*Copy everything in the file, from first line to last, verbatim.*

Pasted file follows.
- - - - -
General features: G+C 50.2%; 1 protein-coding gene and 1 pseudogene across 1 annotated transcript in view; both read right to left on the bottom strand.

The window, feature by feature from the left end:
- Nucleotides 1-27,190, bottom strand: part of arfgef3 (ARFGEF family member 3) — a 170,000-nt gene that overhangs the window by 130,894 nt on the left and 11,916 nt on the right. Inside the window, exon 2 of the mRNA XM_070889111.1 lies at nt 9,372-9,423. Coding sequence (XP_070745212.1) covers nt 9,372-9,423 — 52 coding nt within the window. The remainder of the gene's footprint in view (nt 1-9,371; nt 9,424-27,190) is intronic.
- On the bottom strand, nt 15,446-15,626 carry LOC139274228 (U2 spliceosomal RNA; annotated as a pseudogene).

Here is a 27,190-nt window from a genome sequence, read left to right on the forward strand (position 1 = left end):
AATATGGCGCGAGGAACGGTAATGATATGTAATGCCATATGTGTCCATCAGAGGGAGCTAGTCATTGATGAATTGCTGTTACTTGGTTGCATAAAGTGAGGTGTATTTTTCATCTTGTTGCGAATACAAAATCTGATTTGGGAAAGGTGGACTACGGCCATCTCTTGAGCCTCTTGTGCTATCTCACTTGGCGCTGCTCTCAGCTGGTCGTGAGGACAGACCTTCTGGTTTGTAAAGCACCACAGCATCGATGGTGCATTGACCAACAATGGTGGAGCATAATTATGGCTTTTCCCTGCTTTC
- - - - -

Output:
General features: G+C 50.2%; 1 protein-coding gene and 1 pseudogene across 1 annotated transcript in view; both read right to left on the bottom strand.

The window, feature by feature from the left end:
- Nucleotides 1-27,190, bottom strand: part of arfgef3 (ARFGEF family member 3) — a 170,000-nt gene that overhangs the window by 130,894 nt on the left and 11,916 nt on the right. Inside the window, exon 2 of the mRNA XM_070889111.1 lies at nt 9,372-9,423. Coding sequence (XP_070745212.1) covers nt 9,372-9,423 — 52 coding nt within the window. The remainder of the gene's footprint in view (nt 1-9,371; nt 9,424-27,190) is intronic.
- On the bottom strand, nt 15,446-15,626 carry LOC139274228 (U2 spliceosomal RNA; annotated as a pseudogene).

Here is a 27,190-nt window from a genome sequence, read left to right on the forward strand (position 1 = left end):
AATATGGCGCGAGGAACGGTAATGATATGTAATGCCATATGTGTCCATCAGAGGGAGCTAGTCATTGATGAATTGCTGTTACTTGGTTGCATAAAGTGAGGTGTATTTTTCATCTTGTTGCGAATACAAAATCTGATTTGGGAAAGGTGGACTACGGCCATCTCTTGAGCCTCTTGTGCTATCTCACTTGGCGCTGCTCTCAGCTGGTCGTGAGGACAGACCTTCTGGTTTGTAAAGCACCACAGCATCGATGGTGCATTGACCAACAATGGTGGAGCATAATTATGGCTTTTCCCTGCTTTC